Face masks will be an immutable part of our foreseeable future, so it’s no surprise that manufacturers are rolling out new and innovative designs to make them more comfortable and more effective.They have even shown up at this year’s Consumer Electronics Show, which featured four high-tech masks.
You’ve probably seen people pulling down their masks to talk on the phone or were forced to listen to muffled calls from mask wearers. The UK telecom company Binafone has combined a bluetooth headset (and built-in microphone) with a facemask to solve this problem. The MaskFone has removable BlueTooth earbuds that offer 8 hours of battery life. The mask is waterproof to protect against the elements, and replaceable filters are available in N95/FFP2 grade to protect against tiny particles like coronavirus or in a lower PM2.5 grade for larger particles like dust. MaskFone is immediately available. Its website lists its price at $49.99.
Dino Lalvani, owner of Binafone and inventor of the Maskfone, said in a press release: “Especially given the current situation, the MaskFone fixes the most common issue of removing your mask to speak on the phone in order to be heard clearly and from exposing yourself and those around you while doing that. Using MaskFone, both you and your surroundings will always stay safe and healthy.”
AirPop Active+ Halo
The AirPop Active Plus is the latest entry from Airpop, which joined the US market last fall. It’s the successor to last year’s AirPop Active, which combined light construction with a tight seal and replaceable, full-size filters expected to last for 40 hours of use. The company touts its membrane seal, the unique “aerodrome” design, flex-frame chassis and air knit material for its fit and filtration capability.
The new Active+ is a “smart” device, with a connected app and the titular Halo sensors that monitor breathing patterns, filter efficiency and external air quality. For iPhone users, the Active+ offers HealthKit integration so you can track your statistics natively in iOS. It costs $149.99.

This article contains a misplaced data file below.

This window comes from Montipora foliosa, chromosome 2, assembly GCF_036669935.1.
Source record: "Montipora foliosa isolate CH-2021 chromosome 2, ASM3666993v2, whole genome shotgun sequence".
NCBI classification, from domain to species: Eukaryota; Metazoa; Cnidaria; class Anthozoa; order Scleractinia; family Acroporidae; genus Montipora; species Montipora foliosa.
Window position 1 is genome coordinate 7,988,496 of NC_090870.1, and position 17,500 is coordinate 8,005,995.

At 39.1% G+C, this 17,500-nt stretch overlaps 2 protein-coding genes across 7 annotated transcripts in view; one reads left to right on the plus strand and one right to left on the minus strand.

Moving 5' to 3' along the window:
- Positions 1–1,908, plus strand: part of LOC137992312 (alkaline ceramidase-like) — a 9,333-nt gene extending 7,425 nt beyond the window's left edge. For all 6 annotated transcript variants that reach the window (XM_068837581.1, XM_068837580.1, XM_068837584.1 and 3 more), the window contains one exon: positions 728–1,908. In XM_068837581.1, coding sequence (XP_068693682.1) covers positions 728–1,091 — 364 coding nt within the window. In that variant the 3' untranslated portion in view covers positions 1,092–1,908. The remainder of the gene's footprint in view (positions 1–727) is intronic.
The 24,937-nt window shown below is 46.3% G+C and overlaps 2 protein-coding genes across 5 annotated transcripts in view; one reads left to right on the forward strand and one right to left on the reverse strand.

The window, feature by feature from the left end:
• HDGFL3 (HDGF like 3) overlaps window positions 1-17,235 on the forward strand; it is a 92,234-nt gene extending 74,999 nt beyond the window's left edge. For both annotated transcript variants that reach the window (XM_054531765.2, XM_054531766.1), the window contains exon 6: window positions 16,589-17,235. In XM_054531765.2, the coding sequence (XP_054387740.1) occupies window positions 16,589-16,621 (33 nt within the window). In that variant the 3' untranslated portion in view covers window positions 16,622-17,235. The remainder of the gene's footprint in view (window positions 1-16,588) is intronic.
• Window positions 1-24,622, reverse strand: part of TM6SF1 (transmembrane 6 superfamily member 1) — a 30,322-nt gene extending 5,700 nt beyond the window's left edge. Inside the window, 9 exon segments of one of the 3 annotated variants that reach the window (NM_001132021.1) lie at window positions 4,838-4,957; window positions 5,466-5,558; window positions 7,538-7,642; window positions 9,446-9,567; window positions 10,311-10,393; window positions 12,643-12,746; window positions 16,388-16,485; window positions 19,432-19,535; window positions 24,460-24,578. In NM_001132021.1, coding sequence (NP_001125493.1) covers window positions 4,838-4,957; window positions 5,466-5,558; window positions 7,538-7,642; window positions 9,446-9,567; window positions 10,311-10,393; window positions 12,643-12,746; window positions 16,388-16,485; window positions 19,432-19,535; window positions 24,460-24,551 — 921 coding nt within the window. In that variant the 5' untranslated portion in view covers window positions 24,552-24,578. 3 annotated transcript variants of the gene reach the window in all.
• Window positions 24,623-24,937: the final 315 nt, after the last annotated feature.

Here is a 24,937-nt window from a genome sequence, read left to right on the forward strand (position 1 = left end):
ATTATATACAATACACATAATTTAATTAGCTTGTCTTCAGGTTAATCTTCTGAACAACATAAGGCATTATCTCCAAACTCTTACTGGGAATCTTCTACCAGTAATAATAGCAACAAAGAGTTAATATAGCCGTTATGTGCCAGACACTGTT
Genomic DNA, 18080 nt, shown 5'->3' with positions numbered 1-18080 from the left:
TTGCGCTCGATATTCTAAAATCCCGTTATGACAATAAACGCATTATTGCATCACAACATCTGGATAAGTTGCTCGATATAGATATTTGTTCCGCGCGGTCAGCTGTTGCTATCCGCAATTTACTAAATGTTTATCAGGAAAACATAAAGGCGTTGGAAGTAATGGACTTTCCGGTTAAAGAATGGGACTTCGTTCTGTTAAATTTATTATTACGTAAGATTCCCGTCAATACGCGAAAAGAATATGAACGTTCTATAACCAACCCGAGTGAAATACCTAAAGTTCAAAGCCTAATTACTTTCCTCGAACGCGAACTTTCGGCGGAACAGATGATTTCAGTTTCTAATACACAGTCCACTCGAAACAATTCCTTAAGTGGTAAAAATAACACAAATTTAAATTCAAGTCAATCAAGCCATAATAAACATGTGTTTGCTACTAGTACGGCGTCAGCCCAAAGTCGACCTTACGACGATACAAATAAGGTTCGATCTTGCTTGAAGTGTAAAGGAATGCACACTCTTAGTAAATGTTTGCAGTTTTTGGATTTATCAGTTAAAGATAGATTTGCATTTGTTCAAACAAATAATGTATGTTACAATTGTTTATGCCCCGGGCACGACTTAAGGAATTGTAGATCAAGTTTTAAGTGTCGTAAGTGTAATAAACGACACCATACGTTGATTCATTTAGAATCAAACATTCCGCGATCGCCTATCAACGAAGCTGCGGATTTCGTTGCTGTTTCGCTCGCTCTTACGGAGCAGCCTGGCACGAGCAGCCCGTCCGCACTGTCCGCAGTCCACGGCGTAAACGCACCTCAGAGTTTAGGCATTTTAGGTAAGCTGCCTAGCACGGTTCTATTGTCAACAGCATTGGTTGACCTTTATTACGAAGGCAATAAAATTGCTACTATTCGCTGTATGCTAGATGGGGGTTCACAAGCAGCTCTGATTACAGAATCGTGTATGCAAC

The Active+ Halo is available for pre-order now.
Marketed as a “wearable air purifier”, the PuriCare has a different design from most masks. It has a hard plastic shell with a washable face pad, reminiscent of a hospital respirator, inside to form the seal. The filters come as replaceable cartridges that plug into slots on the side. These H13 HEPA filters (a similar grade compared to an N95) are combined with dual fans for ventilation and to help with breathing. The mask also includes a patented respiratory sensor that adjusts the fan speed to match the wearer’s breathing. An optional UV case can sanitize the mask between uses. If you opt for the fan, know that the mask needs to be recharged after 4-8 hours of use.
This year’s electronic show awarded the PuriCare Honoree status in the wearable tech category. It is available in some Asian markets; the price is about $152.
Gaming peripheral maker Razer is stepping outside its comfort zone with Project Hazel, an “everything plus the kitchen sink” facemask, still in the concept phase, that bundles most of the features from the other masks above. Replaceable N95 filter cartridges? Check. Silicone lining to improve fit? Check. Active ventilation to help you breathe easier? Yep. Built-in microphone and amplifier? It has them, too. There’s even a storage container that sterilizes the mask using UV light … and speaking of lights, there are RGB lights on the outside so you can express your personal style. The mask’s hard shell is transparent, so no more guessing if someone is grinning or grimacing.
As for whether Project Hazel will ever reach production stage, Razer says on its website that Project Hazel is a prototype and asks interested consumers to join its notifications list.
The take home
The Covid-19 pandemic is lasting longer than most predicted, and masks are no doubt here to stay, at least for a while to come. Companies like these are continuing to innovate and create better, more comfortable, and more effective designs to make life a little bit easier.